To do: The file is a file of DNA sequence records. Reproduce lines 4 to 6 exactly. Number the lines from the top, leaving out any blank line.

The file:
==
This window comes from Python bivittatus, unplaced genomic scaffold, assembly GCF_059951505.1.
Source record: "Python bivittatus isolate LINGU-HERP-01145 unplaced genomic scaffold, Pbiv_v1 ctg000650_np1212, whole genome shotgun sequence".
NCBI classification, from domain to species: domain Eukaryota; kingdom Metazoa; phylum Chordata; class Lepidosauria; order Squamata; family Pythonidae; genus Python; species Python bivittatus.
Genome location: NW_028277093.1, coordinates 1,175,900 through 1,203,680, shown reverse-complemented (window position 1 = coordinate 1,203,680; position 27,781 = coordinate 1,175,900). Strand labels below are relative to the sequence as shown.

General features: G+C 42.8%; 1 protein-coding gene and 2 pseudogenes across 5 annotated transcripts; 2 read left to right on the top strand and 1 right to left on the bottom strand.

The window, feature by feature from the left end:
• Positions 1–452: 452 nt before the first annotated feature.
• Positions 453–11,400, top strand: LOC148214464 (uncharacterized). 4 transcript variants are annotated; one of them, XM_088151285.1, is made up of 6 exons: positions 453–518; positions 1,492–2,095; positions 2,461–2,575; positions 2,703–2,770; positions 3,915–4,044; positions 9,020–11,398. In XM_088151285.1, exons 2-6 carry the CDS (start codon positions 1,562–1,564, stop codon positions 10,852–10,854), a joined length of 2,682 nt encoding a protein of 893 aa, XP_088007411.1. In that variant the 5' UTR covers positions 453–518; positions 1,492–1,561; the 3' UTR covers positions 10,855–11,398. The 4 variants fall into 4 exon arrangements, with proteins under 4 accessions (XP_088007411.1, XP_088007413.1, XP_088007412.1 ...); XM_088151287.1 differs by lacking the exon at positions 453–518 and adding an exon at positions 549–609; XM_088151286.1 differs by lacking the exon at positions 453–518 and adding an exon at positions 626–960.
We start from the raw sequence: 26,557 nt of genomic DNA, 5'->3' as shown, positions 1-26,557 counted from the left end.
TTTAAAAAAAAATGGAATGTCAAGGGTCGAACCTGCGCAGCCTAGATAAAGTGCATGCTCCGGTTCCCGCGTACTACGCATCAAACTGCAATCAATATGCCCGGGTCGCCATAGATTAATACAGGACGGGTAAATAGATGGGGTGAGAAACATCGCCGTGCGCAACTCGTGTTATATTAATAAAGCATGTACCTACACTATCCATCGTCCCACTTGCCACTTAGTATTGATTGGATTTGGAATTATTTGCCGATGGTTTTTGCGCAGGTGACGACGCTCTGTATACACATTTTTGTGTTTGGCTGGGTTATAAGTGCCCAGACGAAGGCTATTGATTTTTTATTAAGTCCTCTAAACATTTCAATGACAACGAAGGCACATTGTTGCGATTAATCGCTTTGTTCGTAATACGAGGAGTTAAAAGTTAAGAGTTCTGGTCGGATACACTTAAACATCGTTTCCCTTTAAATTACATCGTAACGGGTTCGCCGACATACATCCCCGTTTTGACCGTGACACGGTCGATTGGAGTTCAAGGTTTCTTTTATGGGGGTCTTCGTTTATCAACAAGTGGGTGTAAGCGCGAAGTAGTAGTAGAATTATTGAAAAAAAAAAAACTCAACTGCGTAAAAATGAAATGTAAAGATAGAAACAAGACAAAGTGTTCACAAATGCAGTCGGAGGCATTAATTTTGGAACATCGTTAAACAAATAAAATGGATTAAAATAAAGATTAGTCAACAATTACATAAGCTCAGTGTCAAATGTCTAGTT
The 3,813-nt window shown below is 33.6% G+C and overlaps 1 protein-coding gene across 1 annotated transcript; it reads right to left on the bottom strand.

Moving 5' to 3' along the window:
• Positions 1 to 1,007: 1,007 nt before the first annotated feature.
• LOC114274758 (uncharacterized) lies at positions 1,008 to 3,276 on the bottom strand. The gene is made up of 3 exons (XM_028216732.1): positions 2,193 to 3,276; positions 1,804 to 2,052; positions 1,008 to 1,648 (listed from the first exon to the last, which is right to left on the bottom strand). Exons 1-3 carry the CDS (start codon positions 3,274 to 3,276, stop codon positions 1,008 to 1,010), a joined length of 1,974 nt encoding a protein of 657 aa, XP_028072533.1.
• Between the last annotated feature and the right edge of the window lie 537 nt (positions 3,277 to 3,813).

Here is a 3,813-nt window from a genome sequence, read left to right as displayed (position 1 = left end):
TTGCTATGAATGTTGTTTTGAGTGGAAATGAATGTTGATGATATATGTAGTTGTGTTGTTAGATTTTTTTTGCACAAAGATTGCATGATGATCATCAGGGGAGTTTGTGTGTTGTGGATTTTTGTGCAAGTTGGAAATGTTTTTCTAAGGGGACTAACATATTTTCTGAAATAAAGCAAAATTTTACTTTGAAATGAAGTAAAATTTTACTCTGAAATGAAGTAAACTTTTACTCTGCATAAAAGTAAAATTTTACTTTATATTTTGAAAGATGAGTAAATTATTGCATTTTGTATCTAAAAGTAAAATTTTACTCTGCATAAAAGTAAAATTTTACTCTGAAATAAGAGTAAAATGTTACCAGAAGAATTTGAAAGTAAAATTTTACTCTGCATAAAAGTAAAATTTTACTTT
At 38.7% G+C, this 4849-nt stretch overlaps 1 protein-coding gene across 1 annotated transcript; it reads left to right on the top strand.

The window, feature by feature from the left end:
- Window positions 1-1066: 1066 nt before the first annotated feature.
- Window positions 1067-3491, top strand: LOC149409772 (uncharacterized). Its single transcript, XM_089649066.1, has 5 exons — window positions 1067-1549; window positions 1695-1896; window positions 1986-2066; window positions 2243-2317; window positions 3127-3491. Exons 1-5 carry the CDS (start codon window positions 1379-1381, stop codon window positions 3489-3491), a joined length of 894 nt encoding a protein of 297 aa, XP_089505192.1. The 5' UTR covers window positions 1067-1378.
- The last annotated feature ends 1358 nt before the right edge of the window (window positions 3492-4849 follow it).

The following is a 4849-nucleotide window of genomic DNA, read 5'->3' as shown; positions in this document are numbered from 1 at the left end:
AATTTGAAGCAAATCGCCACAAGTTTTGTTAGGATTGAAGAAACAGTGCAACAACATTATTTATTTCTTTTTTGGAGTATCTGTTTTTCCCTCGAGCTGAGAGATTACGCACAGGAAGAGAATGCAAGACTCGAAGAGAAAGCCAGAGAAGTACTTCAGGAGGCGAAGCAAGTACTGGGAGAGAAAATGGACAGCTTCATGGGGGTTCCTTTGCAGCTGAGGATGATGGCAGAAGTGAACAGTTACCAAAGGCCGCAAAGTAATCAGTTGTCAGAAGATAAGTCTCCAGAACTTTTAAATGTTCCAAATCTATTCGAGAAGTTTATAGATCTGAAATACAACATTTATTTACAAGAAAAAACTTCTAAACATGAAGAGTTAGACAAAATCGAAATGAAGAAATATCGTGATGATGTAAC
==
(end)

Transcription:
Genome location: NW_028277093.1, coordinates 1,175,900 through 1,203,680, shown reverse-complemented (window position 1 = coordinate 1,203,680; position 27,781 = coordinate 1,175,900). Strand labels below are relative to the sequence as shown.

General features: G+C 42.8%; 1 protein-coding gene and 2 pseudogenes across 5 annotated transcripts; 2 read left to right on the top strand and 1 right to left on the bottom strand.

The window, feature by feature from the left end: